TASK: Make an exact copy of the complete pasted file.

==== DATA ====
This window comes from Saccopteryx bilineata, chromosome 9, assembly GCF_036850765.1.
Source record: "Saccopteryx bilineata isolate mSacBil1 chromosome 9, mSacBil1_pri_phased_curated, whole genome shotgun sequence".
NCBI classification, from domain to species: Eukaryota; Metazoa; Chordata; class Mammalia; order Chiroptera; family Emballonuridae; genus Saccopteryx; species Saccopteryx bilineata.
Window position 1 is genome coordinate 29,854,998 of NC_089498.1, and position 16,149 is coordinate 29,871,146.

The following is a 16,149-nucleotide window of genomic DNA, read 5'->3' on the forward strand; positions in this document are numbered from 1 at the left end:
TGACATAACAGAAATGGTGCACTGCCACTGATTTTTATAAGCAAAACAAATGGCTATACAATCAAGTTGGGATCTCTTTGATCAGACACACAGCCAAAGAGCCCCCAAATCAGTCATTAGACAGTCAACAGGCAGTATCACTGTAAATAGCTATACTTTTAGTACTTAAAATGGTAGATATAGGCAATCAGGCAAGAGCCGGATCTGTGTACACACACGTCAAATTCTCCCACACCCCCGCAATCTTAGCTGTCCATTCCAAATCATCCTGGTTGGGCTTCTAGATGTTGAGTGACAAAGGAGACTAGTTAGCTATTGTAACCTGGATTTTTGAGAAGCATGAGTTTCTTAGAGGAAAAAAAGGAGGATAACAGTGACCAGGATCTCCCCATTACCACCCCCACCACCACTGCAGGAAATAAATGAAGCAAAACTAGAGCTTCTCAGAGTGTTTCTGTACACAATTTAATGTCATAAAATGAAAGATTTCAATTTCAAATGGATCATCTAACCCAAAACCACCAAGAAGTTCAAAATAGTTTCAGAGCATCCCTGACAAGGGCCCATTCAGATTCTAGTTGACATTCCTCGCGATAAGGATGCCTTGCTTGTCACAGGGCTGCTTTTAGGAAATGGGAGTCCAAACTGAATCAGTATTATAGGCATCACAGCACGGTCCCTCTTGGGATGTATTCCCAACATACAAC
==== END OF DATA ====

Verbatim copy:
This window comes from Saccopteryx bilineata, chromosome 9, assembly GCF_036850765.1.
Source record: "Saccopteryx bilineata isolate mSacBil1 chromosome 9, mSacBil1_pri_phased_curated, whole genome shotgun sequence".
NCBI classification, from domain to species: Eukaryota; Metazoa; Chordata; class Mammalia; order Chiroptera; family Emballonuridae; genus Saccopteryx; species Saccopteryx bilineata.
Window position 1 is genome coordinate 29,854,998 of NC_089498.1, and position 16,149 is coordinate 29,871,146.

The following is a 16,149-nucleotide window of genomic DNA, read 5'->3' on the forward strand; positions in this document are numbered from 1 at the left end:
TGACATAACAGAAATGGTGCACTGCCACTGATTTTTATAAGCAAAACAAATGGCTATACAATCAAGTTGGGATCTCTTTGATCAGACACACAGCCAAAGAGCCCCCAAATCAGTCATTAGACAGTCAACAGGCAGTATCACTGTAAATAGCTATACTTTTAGTACTTAAAATGGTAGATATAGGCAATCAGGCAAGAGCCGGATCTGTGTACACACACGTCAAATTCTCCCACACCCCCGCAATCTTAGCTGTCCATTCCAAATCATCCTGGTTGGGCTTCTAGATGTTGAGTGACAAAGGAGACTAGTTAGCTATTGTAACCTGGATTTTTGAGAAGCATGAGTTTCTTAGAGGAAAAAAAGGAGGATAACAGTGACCAGGATCTCCCCATTACCACCCCCACCACCACTGCAGGAAATAAATGAAGCAAAACTAGAGCTTCTCAGAGTGTTTCTGTACACAATTTAATGTCATAAAATGAAAGATTTCAATTTCAAATGGATCATCTAACCCAAAACCACCAAGAAGTTCAAAATAGTTTCAGAGCATCCCTGACAAGGGCCCATTCAGATTCTAGTTGACATTCCTCGCGATAAGGATGCCTTGCTTGTCACAGGGCTGCTTTTAGGAAATGGGAGTCCAAACTGAATCAGTATTATAGGCATCACAGCACGGTCCCTCTTGGGATGTATTCCCAACATACAAC